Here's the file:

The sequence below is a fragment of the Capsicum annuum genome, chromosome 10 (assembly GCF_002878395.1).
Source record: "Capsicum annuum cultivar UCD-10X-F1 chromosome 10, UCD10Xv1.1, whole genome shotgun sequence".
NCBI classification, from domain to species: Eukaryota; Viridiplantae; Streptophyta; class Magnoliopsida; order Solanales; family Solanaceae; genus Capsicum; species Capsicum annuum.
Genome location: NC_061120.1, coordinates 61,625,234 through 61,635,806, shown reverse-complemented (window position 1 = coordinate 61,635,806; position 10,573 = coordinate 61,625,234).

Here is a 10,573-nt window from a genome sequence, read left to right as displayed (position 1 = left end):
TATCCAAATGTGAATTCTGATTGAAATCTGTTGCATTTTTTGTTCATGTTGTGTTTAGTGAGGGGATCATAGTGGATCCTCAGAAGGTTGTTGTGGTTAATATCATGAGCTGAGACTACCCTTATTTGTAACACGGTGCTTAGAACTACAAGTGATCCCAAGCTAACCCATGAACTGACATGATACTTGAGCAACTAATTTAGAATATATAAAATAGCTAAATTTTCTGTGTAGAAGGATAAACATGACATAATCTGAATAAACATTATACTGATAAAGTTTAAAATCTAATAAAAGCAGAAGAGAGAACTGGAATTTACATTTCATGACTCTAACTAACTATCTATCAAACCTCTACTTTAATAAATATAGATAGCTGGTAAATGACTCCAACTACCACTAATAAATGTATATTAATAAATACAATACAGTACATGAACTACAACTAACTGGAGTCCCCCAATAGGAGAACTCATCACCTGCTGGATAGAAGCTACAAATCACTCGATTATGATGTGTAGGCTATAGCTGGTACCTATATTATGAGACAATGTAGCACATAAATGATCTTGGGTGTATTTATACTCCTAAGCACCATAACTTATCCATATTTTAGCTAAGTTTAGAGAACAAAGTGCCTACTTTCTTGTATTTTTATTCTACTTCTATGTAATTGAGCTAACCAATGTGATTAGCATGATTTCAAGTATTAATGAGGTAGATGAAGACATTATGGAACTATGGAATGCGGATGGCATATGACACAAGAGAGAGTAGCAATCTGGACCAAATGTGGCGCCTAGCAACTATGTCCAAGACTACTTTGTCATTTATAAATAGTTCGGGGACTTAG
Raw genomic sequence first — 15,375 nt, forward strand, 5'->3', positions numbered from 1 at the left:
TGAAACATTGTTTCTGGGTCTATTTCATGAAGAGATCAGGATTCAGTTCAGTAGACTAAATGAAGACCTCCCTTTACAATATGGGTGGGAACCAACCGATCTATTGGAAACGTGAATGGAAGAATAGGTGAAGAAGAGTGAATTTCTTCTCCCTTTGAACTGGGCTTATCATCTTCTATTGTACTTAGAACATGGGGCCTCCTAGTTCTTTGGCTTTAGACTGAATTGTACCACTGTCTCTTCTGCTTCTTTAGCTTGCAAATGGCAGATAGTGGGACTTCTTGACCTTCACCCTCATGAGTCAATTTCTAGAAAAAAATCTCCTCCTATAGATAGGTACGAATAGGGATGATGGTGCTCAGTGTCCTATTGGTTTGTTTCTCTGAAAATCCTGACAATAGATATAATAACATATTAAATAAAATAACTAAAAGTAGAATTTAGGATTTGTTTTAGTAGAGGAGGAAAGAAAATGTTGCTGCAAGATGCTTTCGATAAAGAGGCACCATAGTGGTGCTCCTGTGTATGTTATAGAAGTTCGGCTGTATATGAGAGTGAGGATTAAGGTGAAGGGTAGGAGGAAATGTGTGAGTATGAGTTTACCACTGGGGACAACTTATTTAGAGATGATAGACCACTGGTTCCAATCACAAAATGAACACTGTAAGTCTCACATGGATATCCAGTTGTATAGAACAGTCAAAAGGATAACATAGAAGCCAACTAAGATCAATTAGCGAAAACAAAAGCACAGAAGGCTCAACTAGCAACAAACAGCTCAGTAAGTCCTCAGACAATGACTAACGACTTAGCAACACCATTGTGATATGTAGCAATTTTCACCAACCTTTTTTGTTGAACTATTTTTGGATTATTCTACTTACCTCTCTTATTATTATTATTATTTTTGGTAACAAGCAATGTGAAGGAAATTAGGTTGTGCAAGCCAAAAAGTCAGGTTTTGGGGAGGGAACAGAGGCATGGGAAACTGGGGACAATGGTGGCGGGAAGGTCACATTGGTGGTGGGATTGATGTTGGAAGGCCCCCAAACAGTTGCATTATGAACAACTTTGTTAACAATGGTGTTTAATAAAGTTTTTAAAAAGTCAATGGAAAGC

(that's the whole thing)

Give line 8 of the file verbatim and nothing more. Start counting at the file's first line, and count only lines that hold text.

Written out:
TGAAACATTGTTTCTGGGTCTATTTCATGAAGAGATCAGGATTCAGTTCAGTAGACTAAATGAAGACCTCCCTTTACAATATGGGTGGGAACCAACCGATCTATTGGAAACGTGAATGGAAGAATAGGTGAAGAAGAGTGAATTTCTTCTCCCTTTGAACTGGGCTTATCATCTTCTATTGTACTTAGAACATGGGGCCTCCTAGTTCTTTGGCTTTAGACTGAATTGTACCACTGTCTCTTCTGCTTCTTTAGCTTGCAAATGGCAGATAGTGGGACTTCTTGACCTTCACCCTCATGAGTCAATTTCTAGAAAAAAATCTCCTCCTATAGATAGGTACGAATAGGGATGATGGTGCTCAGTGTCCTATTGGTTTGTTTCTCTGAAAATCCTGACAATAGATATAATAACATATTAAATAAAATAACTAAAAGTAGAATTTAGGATTTGTTTTAGTAGAGGAGGAAAGAAAATGTTGCTGCAAGATGCTTTCGATAAAGAGGCACCATAGTGGTGCTCCTGTGTATGTTATAGAAGTTCGGCTGTATATGAGAGTGAGGATTAAGGTGAAGGGTAGGAGGAAATGTGTGAGTATGAGTTTACCACTGGGGACAACTTATTTAGAGATGATAGACCACTGGTTCCAATCACAAAATGAACACTGTAAGTCTCACATGGATATCCAGTTGTATAGAACAGTCAAAAGGATAACATAGAAGCCAACTAAGATCAATTAGCGAAAACAAAAGCACAGAAGGCTCAACTAGCAACAAACAGCTCAGTAAGTCCTCAGACAATGACTAACGACTTAGCAACACCATTGTGATATGTAGCAATTTTCACCAACCTTTTTTGTTGAACTATTTTTGGATTATTCTACTTACCTCTCTTATTATTATTATTATTTTTGGTAACAAGCAATGTGAAGGAAATTAGGTTGTGCAAGCCAAAAAGTCAGGTTTTGGGGAGGGAACAGAGGCATGGGAAACTGGGGACAATGGTGGCGGGAAGGTCACATTGGTGGTGGGATTGATGTTGGAAGGCCCCCAAACAGTTGCATTATGAACAACTTTGTTAACAATGGTGTTTAATAAAGTTTTTAAAAAGTCAATGGAAAGC